Physics World reveals its top 10 breakthroughs for 2010

The award for the Physics World 2010 Breakthrough of the Year goes to two international teams of physicists at CERN, who have created new ways of controlling antiatoms of hydrogen.

Photograph taken inside the antihydrogen facility at CERNThe ALPHA collaboration announced its findings in late November, which involved trapping 38 antihydrogen atoms (an antielectron orbiting an antiproton) for about 170 ms. This is long enough to measure their spectroscopic properties in detail, which the team hopes to do in 2011.

Just weeks later, the ASACUSA group at CERN announced that it had made a major breakthrough towards creating a beam of antihydrogen that is suitable for spectroscopic studies. Our congratulations to both teams.

Also awarded are nine runners (see below) – with second place going to the first direct detection of the spectrum of an exoplanet and third place to the observation of quantum behaviour in an object big enough to be seen with the naked eye.

1st place: Antihydrogen success

The antihydrogen breakthroughs scooped our first prize because it ought now be possible to carry out the first detailed studies of the energy levels in antihydrogen. Any slight differences in the levels compared to ordinary hydrogen could shed light on one of the biggest mysteries in physics – why there is so much more matter than antimatter in the universe.

Photo of the ALPHA team
The ALPHA group is represented by Jeffrey Hangst of Aarhus University in Denmark, who told that the holy grail of antihydrogen studies is measuring the energy of the 1 s to 2 s atomic transitions. This transition in the far-ultraviolet has been measured in hydrogen to an accuracy of two parts in 1014, and making similar measurements on antihydrogen could reveal a violation of charge-parity-time reversal (CPT) symmetry. The discovery of such a violation could also help physicists understand why there is much more matter than antimatter in the universe.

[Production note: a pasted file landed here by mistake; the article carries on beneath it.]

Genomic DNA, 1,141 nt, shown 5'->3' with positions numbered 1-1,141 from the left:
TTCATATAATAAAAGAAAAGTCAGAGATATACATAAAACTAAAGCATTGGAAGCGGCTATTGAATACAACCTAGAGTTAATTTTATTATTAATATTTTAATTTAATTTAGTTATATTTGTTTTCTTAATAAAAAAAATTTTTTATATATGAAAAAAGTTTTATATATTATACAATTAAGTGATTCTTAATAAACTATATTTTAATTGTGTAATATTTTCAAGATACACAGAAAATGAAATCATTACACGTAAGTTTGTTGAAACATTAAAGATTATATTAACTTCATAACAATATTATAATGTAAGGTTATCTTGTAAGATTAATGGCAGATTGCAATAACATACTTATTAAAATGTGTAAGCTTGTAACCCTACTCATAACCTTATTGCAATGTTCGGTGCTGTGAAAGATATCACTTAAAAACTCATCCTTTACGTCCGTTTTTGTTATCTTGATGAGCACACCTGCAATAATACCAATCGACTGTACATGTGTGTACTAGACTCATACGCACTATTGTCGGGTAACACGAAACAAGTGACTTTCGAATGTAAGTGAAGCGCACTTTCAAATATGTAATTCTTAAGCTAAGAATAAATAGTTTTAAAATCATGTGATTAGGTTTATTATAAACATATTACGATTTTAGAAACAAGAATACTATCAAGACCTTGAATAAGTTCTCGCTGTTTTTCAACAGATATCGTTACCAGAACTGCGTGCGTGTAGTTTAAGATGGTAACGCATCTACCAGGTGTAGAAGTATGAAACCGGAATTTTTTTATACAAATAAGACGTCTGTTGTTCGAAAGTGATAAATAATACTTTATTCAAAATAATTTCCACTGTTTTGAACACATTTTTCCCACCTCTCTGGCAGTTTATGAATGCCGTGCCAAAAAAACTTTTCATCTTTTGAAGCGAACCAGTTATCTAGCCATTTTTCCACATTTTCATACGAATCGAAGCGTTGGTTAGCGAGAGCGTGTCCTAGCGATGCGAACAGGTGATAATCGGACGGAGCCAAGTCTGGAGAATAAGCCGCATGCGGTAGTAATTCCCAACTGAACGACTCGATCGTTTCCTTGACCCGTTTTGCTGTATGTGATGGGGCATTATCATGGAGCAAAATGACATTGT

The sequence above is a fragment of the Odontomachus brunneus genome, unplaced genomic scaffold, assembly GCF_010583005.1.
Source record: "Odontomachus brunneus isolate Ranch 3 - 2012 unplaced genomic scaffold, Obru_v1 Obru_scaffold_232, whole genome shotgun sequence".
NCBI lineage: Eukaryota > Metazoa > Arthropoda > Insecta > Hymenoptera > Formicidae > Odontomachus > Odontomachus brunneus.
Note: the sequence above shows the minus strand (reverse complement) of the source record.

One challenge facing the ALPHA team is accumulating enough antihydrogen to make accurate measurements – however, Hangst said that the team has already trapped “a lot” more than the 38 reported in November. Hangst says that the most difficult part of the five-year ALPHA project has been “learning how to make antihydrogen cold enough to trap”, because it is extremely difficult to make spectroscopic studies on beams.

Photo of some of the ASACUSA team
In December, however, the ASACUSA team announced its ability to create a focused beam of antihydrogen that the researchers believe is suitable for making spectroscopic measurements at microwave energies. This should allow them to look at the hyperfine structure of antihydrogen energy levels and compare them to hydrogen – which could provide evidence of CPT violation.

2nd place: Exoplanet atmosphere laid bare

3rd place: Quantum effects seen in a visible object

4th place: Visible-light cloaking of large objects

5th place: Hail the first sound lasers

6th place: A Bose–Einstein condensate from light

8th place: Towards a Star Wars telepresence

10th place: CERN achieves landmark collisions

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